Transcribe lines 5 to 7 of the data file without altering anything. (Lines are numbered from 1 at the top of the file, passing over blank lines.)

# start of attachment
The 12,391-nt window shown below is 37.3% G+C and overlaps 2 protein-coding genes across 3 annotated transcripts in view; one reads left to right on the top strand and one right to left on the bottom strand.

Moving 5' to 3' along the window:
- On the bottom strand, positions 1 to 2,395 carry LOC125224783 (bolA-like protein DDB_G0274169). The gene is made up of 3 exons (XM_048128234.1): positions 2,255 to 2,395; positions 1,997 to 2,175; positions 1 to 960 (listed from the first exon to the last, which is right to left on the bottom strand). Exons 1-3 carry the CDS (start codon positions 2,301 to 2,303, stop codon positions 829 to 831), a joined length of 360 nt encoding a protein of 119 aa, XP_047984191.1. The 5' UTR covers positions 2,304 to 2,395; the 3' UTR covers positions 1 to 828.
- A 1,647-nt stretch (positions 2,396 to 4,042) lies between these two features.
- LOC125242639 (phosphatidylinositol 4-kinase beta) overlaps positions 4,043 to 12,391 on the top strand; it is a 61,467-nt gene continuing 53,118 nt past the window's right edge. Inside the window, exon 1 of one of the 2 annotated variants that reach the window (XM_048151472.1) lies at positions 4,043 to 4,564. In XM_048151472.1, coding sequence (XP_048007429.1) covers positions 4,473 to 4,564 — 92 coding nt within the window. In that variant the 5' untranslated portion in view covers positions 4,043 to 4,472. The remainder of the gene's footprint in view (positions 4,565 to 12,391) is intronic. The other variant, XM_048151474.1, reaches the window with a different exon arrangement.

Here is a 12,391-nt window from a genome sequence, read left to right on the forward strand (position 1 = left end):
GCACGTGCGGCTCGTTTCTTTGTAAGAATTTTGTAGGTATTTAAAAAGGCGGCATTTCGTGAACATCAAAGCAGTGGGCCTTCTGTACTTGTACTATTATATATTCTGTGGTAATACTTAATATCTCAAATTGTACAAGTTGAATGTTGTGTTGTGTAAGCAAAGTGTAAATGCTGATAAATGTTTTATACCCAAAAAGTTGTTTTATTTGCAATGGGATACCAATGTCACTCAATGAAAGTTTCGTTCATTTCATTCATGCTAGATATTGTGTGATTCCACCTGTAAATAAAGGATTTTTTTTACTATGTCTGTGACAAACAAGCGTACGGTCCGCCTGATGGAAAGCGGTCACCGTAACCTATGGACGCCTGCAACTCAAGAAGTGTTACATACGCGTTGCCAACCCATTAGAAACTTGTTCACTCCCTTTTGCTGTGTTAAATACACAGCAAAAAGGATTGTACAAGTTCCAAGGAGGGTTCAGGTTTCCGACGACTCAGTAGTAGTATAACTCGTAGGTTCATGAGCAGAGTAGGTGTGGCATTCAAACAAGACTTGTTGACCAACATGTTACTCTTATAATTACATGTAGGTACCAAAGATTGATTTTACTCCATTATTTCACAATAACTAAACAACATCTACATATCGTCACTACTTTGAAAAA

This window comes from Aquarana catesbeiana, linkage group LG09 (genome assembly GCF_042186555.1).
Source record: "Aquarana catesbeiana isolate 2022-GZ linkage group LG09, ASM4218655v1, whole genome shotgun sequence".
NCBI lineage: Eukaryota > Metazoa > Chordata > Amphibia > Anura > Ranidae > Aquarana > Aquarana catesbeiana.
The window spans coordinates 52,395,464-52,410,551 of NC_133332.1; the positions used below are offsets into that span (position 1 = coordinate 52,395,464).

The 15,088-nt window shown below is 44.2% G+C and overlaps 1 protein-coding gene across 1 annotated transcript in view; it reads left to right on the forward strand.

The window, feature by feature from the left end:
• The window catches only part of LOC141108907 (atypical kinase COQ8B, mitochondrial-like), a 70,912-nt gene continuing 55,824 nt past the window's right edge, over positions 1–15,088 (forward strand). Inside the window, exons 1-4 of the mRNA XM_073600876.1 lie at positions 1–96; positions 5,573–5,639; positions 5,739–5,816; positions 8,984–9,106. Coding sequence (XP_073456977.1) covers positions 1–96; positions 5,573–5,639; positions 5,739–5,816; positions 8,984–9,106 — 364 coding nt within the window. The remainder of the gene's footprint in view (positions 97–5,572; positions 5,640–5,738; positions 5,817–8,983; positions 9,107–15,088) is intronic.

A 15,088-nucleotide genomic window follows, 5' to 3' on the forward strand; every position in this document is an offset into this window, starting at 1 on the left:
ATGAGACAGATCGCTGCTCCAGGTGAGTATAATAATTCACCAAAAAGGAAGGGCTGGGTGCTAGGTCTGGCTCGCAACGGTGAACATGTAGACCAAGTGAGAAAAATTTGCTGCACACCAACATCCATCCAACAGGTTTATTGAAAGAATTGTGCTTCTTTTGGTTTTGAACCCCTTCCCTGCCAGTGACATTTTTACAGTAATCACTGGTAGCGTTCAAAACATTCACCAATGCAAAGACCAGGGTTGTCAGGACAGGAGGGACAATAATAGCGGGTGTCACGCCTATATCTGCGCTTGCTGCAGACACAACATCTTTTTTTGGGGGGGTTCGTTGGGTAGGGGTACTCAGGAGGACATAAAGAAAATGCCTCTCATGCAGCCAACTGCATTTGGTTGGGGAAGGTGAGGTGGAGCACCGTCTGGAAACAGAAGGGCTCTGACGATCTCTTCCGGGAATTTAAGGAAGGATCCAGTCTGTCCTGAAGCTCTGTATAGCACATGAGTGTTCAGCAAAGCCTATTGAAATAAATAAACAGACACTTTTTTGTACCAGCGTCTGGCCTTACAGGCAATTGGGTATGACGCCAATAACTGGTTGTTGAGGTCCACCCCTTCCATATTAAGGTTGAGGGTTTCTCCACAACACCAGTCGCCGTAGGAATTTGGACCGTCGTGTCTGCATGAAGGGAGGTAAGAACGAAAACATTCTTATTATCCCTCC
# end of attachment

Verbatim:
- LOC125242639 (phosphatidylinositol 4-kinase beta) overlaps positions 4,043 to 12,391 on the top strand; it is a 61,467-nt gene continuing 53,118 nt past the window's right edge. Inside the window, exon 1 of one of the 2 annotated variants that reach the window (XM_048151472.1) lies at positions 4,043 to 4,564. In XM_048151472.1, coding sequence (XP_048007429.1) covers positions 4,473 to 4,564 — 92 coding nt within the window. In that variant the 5' untranslated portion in view covers positions 4,043 to 4,472. The remainder of the gene's footprint in view (positions 4,565 to 12,391) is intronic. The other variant, XM_048151474.1, reaches the window with a different exon arrangement.

Here is a 12,391-nt window from a genome sequence, read left to right on the forward strand (position 1 = left end):
GCACGTGCGGCTCGTTTCTTTGTAAGAATTTTGTAGGTATTTAAAAAGGCGGCATTTCGTGAACATCAAAGCAGTGGGCCTTCTGTACTTGTACTATTATATATTCTGTGGTAATACTTAATATCTCAAATTGTACAAGTTGAATGTTGTGTTGTGTAAGCAAAGTGTAAATGCTGATAAATGTTTTATACCCAAAAAGTTGTTTTATTTGCAATGGGATACCAATGTCACTCAATGAAAGTTTCGTTCATTTCATTCATGCTAGATATTGTGTGATTCCACCTGTAAATAAAGGATTTTTTTTACTATGTCTGTGACAAACAAGCGTACGGTCCGCCTGATGGAAAGCGGTCACCGTAACCTATGGACGCCTGCAACTCAAGAAGTGTTACATACGCGTTGCCAACCCATTAGAAACTTGTTCACTCCCTTTTGCTGTGTTAAATACACAGCAAAAAGGATTGTACAAGTTCCAAGGAGGGTTCAGGTTTCCGACGACTCAGTAGTAGTATAACTCGTAGGTTCATGAGCAGAGTAGGTGTGGCATTCAAACAAGACTTGTTGACCAACATGTTACTCTTATAATTACATGTAGGTACCAAAGATTGATTTTACTCCATTATTTCACAATAACTAAACAACATCTACATATCGTCACTACTTTGAAAAA